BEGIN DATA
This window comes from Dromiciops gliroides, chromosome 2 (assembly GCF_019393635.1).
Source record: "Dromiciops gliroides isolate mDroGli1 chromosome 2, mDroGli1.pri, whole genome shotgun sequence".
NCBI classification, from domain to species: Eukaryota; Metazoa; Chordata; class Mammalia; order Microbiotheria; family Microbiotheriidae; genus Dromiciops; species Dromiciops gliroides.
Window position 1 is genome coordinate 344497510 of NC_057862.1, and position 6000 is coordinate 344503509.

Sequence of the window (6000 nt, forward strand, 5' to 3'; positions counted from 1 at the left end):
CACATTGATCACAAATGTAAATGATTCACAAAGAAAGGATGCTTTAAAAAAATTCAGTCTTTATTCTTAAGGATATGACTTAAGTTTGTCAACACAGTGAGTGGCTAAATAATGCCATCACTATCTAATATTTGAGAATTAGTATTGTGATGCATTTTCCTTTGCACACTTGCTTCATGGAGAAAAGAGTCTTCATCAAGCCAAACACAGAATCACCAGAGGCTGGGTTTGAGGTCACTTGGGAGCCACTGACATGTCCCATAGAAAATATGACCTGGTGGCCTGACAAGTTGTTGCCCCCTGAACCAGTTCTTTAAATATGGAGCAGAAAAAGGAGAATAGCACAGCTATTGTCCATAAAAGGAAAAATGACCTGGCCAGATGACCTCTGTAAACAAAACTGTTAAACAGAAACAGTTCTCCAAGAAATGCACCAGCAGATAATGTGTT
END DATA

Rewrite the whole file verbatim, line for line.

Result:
This window comes from Dromiciops gliroides, chromosome 2 (assembly GCF_019393635.1).
Source record: "Dromiciops gliroides isolate mDroGli1 chromosome 2, mDroGli1.pri, whole genome shotgun sequence".
NCBI classification, from domain to species: Eukaryota; Metazoa; Chordata; class Mammalia; order Microbiotheria; family Microbiotheriidae; genus Dromiciops; species Dromiciops gliroides.
Window position 1 is genome coordinate 344497510 of NC_057862.1, and position 6000 is coordinate 344503509.

Sequence of the window (6000 nt, forward strand, 5' to 3'; positions counted from 1 at the left end):
CACATTGATCACAAATGTAAATGATTCACAAAGAAAGGATGCTTTAAAAAAATTCAGTCTTTATTCTTAAGGATATGACTTAAGTTTGTCAACACAGTGAGTGGCTAAATAATGCCATCACTATCTAATATTTGAGAATTAGTATTGTGATGCATTTTCCTTTGCACACTTGCTTCATGGAGAAAAGAGTCTTCATCAAGCCAAACACAGAATCACCAGAGGCTGGGTTTGAGGTCACTTGGGAGCCACTGACATGTCCCATAGAAAATATGACCTGGTGGCCTGACAAGTTGTTGCCCCCTGAACCAGTTCTTTAAATATGGAGCAGAAAAAGGAGAATAGCACAGCTATTGTCCATAAAAGGAAAAATGACCTGGCCAGATGACCTCTGTAAACAAAACTGTTAAACAGAAACAGTTCTCCAAGAAATGCACCAGCAGATAATGTGTT